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Books: Horse Opera Trail

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THESE THOUSAND HILLS (346 pp.)—A. B. Gufhrie Jr.—Houghton Mifflin ($3.95).

The events and characters of most historical novels about the U.S. West are interchangeable parts that have worn smooth with use. But in 1947 Montana’s Alfred Bertram (“Bud”) Guthrie Jr. took the opening of the West away from the cliché specialists with The Big Sky, a knowing, realistic book about the early traders, trappers and scouts that was as unashamedly rich in poetic evocation as it was in gritty plain talk. In 1949 came The Way West, a sober but richly authentic account of the great migration by wagon to the Pacific coast. Guthrie’s new book, These Thousand Hills, again justifies the literary claim he has staked out in that vast country, but it also shows that when a novelist sets a Western hero on a horse, he is apt. sooner or later, to follow a trail that leads to horse opera.

Hero Lat Evans is 20 in 1880, a little tired of the Oregon his people pioneered, more than a little tired of his God-fearing father, who hugs his Methodism as closely as his near poverty hugs him. Lat heads for the wider spaces of Montana, breaks broncs, hunts wolves, wins a pot on a horse race and finally satisfies his ambition—a ranch of his own. But all the time he progresses in the field of livestock, he is tethered to that stock character of all cowtowns, a prostitute with a heart of gold. Gallic is slim and blonde and high-breasted, and it was love for both from the first time he paid cash on the barrelhead. When Lat becomes a big man, it is plain that Gallic will not do. But the educated niece of a prosperous storekeeper will and does, at the cost of Callie’s broken heart.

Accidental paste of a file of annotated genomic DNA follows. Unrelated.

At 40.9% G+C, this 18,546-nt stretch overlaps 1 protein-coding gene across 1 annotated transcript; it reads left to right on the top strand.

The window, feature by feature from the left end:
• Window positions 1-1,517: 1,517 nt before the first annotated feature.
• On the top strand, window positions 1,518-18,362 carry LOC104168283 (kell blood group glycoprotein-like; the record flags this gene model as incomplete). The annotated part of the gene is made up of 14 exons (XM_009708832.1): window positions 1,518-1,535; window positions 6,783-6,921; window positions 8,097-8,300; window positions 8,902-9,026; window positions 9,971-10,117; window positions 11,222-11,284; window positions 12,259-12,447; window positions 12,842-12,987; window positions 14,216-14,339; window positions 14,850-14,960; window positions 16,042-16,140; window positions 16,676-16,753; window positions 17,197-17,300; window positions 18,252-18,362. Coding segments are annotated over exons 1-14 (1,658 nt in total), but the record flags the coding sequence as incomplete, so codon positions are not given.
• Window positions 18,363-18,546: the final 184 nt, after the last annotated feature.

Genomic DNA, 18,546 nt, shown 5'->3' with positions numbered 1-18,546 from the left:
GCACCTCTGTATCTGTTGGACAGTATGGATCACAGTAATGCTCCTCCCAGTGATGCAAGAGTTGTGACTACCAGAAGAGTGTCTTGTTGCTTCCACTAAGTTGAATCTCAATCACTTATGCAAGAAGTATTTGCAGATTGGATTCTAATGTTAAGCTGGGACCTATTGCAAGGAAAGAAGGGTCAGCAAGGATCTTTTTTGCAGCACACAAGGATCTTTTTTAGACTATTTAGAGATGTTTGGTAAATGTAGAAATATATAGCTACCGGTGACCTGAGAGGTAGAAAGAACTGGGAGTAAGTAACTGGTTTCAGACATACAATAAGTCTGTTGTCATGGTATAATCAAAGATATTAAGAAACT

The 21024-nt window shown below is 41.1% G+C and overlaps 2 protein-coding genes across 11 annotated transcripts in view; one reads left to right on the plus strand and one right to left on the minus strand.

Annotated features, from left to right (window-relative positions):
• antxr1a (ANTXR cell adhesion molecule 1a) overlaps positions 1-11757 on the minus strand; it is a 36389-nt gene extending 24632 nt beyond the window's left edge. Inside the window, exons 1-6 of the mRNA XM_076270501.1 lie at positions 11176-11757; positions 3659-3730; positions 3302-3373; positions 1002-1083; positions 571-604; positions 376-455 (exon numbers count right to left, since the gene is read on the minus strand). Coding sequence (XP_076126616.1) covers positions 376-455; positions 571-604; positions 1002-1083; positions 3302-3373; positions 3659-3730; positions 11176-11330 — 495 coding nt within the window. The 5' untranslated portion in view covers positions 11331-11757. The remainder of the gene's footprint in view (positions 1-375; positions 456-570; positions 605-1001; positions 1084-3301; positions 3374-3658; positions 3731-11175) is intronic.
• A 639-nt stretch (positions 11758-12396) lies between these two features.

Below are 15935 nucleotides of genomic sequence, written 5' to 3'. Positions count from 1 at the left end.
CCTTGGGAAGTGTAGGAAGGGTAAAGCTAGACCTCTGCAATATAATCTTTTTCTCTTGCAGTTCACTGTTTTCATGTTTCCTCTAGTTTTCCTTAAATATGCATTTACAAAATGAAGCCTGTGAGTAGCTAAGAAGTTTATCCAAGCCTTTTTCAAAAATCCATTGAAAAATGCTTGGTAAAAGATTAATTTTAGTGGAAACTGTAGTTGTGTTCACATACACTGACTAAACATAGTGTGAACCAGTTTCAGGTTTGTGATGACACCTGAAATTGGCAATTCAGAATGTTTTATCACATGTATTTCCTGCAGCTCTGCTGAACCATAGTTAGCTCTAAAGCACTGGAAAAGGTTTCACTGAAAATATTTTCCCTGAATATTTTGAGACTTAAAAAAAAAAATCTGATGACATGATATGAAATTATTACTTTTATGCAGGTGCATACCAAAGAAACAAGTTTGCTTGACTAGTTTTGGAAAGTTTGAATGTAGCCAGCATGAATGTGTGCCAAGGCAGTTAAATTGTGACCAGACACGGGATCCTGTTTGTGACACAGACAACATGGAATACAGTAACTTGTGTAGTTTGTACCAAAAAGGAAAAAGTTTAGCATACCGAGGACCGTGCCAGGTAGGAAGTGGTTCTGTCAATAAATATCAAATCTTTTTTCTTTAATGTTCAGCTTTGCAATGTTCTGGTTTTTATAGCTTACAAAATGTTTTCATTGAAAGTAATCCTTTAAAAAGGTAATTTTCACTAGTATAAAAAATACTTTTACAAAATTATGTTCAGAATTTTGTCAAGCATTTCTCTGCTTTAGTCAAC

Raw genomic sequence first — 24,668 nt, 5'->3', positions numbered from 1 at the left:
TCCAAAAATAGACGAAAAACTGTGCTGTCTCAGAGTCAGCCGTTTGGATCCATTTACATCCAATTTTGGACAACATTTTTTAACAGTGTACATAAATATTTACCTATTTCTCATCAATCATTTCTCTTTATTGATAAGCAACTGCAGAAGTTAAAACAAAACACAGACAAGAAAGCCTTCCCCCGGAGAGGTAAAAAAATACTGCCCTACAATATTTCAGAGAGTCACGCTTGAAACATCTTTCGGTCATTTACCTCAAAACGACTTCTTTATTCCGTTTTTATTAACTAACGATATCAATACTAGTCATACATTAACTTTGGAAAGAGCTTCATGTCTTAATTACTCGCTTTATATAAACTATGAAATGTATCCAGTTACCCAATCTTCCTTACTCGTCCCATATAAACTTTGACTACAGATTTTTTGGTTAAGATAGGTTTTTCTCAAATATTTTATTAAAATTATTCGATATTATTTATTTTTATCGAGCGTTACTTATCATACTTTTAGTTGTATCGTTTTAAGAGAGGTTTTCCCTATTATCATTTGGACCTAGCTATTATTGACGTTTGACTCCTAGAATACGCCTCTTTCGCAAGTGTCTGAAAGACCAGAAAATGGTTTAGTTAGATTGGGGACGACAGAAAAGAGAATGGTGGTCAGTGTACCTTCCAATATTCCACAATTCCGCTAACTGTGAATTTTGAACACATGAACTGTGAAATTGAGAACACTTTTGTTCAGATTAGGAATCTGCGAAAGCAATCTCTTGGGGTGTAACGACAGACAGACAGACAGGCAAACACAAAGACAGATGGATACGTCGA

Author Guthrie is still the sensitive, loving researcher more than he is the true novelist. With all its virtues, his story is so commonplace and predictable that the reader cannot help projecting it onto a big screen, with Gary Cooper doing a wonderful job as Lat Evans. But throughout These Thousand Hills there are fine evocations of what the country was like, the authentic sense of place that is Guthrie’s trademark. Even the standard brushes with Indians and rustlers have a quality of this-is-how-it-was, and the speech rings as true as the slap of a silver dollar on a saloon bar.

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